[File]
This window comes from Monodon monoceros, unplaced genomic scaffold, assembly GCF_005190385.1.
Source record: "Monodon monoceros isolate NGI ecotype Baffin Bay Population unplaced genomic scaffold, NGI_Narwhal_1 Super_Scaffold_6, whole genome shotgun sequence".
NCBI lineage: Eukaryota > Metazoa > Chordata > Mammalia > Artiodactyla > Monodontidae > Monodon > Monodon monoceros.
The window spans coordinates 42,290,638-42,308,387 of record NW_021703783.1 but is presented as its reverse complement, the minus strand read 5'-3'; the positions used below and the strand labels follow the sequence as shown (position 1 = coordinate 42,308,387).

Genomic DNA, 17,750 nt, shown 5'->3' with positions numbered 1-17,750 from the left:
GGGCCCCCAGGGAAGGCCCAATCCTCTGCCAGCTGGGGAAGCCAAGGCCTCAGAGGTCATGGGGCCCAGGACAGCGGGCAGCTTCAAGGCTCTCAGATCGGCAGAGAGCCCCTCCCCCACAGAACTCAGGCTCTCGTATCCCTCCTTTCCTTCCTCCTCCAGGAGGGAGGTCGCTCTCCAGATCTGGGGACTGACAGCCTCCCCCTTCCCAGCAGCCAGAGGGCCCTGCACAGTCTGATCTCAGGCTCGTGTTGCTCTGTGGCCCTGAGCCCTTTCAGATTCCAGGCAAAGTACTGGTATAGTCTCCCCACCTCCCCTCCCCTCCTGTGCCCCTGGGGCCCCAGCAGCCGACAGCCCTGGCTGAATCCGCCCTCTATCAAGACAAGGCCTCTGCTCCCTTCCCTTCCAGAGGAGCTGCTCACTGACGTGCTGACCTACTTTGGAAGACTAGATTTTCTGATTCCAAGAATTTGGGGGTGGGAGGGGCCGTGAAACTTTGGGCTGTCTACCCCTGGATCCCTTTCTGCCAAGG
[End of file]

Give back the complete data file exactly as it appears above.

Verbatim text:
This window comes from Monodon monoceros, unplaced genomic scaffold, assembly GCF_005190385.1.
Source record: "Monodon monoceros isolate NGI ecotype Baffin Bay Population unplaced genomic scaffold, NGI_Narwhal_1 Super_Scaffold_6, whole genome shotgun sequence".
NCBI lineage: Eukaryota > Metazoa > Chordata > Mammalia > Artiodactyla > Monodontidae > Monodon > Monodon monoceros.
The window spans coordinates 42,290,638-42,308,387 of record NW_021703783.1 but is presented as its reverse complement, the minus strand read 5'-3'; the positions used below and the strand labels follow the sequence as shown (position 1 = coordinate 42,308,387).

Genomic DNA, 17,750 nt, shown 5'->3' with positions numbered 1-17,750 from the left:
GGGCCCCCAGGGAAGGCCCAATCCTCTGCCAGCTGGGGAAGCCAAGGCCTCAGAGGTCATGGGGCCCAGGACAGCGGGCAGCTTCAAGGCTCTCAGATCGGCAGAGAGCCCCTCCCCCACAGAACTCAGGCTCTCGTATCCCTCCTTTCCTTCCTCCTCCAGGAGGGAGGTCGCTCTCCAGATCTGGGGACTGACAGCCTCCCCCTTCCCAGCAGCCAGAGGGCCCTGCACAGTCTGATCTCAGGCTCGTGTTGCTCTGTGGCCCTGAGCCCTTTCAGATTCCAGGCAAAGTACTGGTATAGTCTCCCCACCTCCCCTCCCCTCCTGTGCCCCTGGGGCCCCAGCAGCCGACAGCCCTGGCTGAATCCGCCCTCTATCAAGACAAGGCCTCTGCTCCCTTCCCTTCCAGAGGAGCTGCTCACTGACGTGCTGACCTACTTTGGAAGACTAGATTTTCTGATTCCAAGAATTTGGGGGTGGGAGGGGCCGTGAAACTTTGGGCTGTCTACCCCTGGATCCCTTTCTGCCAAGG